Poker Fraud Alert’s Todd Witteles also brings up other uncomfortable issues regarding the chip dump. In particular, Witteles asks when it was determined that such an arrangement took place. If it took place BEFORE the third-place finisher had been determined, then there could be the potential for collusion between Leah and Yu to ensure that they would reach heads up against each other with a deal in place.

Leah, for his part, has taken to social media to defend himself. In a Facebook post, he admitted that “(he saw) how it’s embarrassing/disappointing for the WPT” for he and Yu to have done what they did. He falls short of any apology for their actions, however. Poker News Daily has also requested comment from Savage as to the actions in Canada and, as of press time, no comment has emerged (Poker News Daily will update as appropriate).

What is obvious is that there was a massive chip dump in a major poker tournament, not the daily 2PM event at the Mirage. What actions can be taken to ensure that this type of situation either doesn’t happen again or, at the minimum, is exposed to the light of day to provide transparency for these events (the EPT perhaps had it right when they allowed for chops and even added it to their commentary so that fans knew what occurred; they also reserved some of the prize pool and the trophy for the players to play for)? There will be ramifications of what took place at Fallsview and some in the poker community may not be comfortable with those changes.

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What the Hell Happened at the End of Mike Leah’s WPT Fallsview Win?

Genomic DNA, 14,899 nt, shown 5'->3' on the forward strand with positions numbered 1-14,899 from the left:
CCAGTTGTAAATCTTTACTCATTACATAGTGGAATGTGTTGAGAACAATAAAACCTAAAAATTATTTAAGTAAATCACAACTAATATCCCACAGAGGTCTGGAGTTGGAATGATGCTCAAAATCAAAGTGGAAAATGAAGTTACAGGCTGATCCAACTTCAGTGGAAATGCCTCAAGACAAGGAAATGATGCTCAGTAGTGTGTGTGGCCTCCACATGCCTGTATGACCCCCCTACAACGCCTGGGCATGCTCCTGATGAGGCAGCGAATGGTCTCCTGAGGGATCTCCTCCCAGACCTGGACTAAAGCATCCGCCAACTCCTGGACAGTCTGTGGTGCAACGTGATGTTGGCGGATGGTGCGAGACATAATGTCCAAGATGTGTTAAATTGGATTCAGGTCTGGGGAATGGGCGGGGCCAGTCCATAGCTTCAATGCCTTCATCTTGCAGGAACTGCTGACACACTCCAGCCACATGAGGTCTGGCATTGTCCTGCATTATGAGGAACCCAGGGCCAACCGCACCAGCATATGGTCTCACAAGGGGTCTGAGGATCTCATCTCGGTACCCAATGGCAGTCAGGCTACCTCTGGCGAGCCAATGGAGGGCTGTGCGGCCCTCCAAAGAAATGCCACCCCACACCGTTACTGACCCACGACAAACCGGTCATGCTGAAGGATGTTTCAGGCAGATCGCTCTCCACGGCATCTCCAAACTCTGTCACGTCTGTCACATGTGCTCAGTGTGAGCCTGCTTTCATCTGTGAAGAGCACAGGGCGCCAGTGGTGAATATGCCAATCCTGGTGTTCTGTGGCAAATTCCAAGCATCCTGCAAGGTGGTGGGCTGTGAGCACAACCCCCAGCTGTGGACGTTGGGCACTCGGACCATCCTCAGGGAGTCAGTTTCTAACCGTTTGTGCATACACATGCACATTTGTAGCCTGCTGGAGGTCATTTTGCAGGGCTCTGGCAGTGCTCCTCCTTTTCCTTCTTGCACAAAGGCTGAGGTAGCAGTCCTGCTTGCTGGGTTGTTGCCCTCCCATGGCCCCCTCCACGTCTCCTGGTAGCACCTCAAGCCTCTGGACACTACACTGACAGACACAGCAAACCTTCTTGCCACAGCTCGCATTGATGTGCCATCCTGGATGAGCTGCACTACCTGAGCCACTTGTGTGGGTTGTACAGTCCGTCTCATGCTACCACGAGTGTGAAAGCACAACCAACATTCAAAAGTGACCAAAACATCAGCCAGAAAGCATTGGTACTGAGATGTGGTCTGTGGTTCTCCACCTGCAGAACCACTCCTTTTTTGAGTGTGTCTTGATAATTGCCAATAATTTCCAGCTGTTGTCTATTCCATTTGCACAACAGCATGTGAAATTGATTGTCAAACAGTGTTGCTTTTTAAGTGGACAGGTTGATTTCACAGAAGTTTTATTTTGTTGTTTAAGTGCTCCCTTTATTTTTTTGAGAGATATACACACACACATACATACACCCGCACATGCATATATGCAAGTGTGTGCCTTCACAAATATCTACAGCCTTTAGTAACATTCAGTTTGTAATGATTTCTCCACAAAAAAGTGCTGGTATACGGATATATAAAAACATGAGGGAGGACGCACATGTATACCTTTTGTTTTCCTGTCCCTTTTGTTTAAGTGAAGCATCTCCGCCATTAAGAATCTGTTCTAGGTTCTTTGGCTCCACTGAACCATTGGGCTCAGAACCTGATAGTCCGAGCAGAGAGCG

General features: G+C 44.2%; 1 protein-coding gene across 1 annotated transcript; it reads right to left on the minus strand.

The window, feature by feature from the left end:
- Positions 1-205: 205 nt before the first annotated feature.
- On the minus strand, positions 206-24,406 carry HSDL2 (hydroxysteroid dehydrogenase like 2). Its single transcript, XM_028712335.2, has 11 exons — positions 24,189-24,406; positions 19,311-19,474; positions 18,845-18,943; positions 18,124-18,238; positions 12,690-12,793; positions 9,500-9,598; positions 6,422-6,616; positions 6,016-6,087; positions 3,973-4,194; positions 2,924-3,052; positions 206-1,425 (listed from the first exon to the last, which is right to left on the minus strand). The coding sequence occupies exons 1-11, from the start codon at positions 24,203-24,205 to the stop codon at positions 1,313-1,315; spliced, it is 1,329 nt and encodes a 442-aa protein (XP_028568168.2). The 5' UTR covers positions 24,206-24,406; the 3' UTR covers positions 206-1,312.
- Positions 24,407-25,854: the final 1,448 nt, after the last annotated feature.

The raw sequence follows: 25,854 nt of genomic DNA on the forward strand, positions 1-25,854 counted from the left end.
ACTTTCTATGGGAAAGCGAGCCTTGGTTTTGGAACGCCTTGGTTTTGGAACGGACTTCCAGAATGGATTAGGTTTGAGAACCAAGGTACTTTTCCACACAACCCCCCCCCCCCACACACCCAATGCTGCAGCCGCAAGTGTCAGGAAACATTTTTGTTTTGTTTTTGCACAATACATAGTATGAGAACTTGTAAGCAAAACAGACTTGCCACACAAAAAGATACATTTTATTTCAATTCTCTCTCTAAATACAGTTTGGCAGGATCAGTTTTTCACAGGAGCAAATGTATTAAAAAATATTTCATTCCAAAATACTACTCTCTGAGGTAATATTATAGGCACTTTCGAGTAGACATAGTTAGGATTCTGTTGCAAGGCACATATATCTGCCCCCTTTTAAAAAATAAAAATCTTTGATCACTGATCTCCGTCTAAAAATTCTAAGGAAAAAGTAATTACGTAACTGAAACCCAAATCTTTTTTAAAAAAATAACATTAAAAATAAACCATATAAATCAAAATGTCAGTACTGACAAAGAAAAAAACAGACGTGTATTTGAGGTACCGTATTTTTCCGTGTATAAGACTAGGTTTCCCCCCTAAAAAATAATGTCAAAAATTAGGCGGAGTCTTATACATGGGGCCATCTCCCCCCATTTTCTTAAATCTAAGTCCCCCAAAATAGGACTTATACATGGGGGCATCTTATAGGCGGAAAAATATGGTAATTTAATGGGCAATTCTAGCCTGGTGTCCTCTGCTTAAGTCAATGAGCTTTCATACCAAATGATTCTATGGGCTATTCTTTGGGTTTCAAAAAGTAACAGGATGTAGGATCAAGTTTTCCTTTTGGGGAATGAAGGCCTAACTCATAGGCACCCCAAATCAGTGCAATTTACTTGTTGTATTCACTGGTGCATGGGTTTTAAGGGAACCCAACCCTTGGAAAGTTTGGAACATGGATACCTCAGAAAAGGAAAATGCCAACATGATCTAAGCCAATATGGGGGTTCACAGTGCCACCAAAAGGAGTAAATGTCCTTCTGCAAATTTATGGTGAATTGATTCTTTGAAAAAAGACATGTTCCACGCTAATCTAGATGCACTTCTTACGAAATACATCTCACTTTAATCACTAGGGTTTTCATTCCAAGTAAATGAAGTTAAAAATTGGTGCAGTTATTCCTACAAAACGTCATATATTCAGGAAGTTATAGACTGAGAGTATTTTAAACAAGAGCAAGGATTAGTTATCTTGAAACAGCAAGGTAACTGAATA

What the Hell Happened at the End of Mike Leah’s WPT Fallsview Win?

On Tuesday, I posted a quick write-up of the 2018 World Poker Tour (WPT) Fallsview Poker Classic Main Event final table, won by Mike Leah. Leah was understandably thrilled – it was his first WPT title after coming close a few years ago and he did it essentially in his own backyard. But as I read and subsequently wrote about the heads-up portion of the tournament, it looked really fishy. I didn’t say much about it in the write-up, other than it being “strange,” as I didn’t want to start launching any accusations, but a day later, the poker community has been abuzz with discussion about the end-game, so I am certainly not alone in thinking something was amiss.

To set the scene, Mike Leah and Ryan Yu were heads-up for the WPT Fallsview title. Yu had more than a 2-to-1 chip lead, 10.800 million to 4.715 million with blinds and antes at 60,000/120,000/20,000. Things instantly appear borked. Here is how the first three hands of heads-up play went, according to WPT.com (hand numbering by this writer):

Hand 1: Ryan Yu raises to 4,000,000 from the button on the first hand of heads-up play, Mike Leah (pictured) reraises all in for 4,695,000 from the big blind, and Yu folds.

Mike Leah – 8,735,000
Ryan Yu – 6,780,000

Hand 2: Mike Leah limps in from the button, and Ryan Yu raises to 5,000,000 from the big blind. Leah reraises all in for 8,715,000 and Yu folds.

Mike Leah – 13,755,000
Ryan Yu – 1,760,000

Hand 3: Ryan Yu raises to 1,700,000 from the button, and Mike Leah (pictured) pushes all in for 13,735,000 from the big blind. Yu folds, and Leah captures this pot.

“When you’re beat, you’re beat!” says Yu.

Mike Leah – 15,475,000
Ryan Yu – 40,000

So, on the first hand of heads-up play, Yu had already put in 4 million chips and only had to call another 695,000 with about 6 million left behind to possibly win the tournament right there. His fold after Leah’s all-in is puzzling, but I suppose in a vacuum one could think that maybe he was completely bluffing and didn’t want to throw good chips after bad.

The second hand is where things really start to look weird. Yu raised to 5 million pre-flop, nearly three-quarters of his chips. Nobody does that without just moving all-in. And then, once again, Leah himself shoved, forcing yet another Yu fold. It just didn’t make any sense.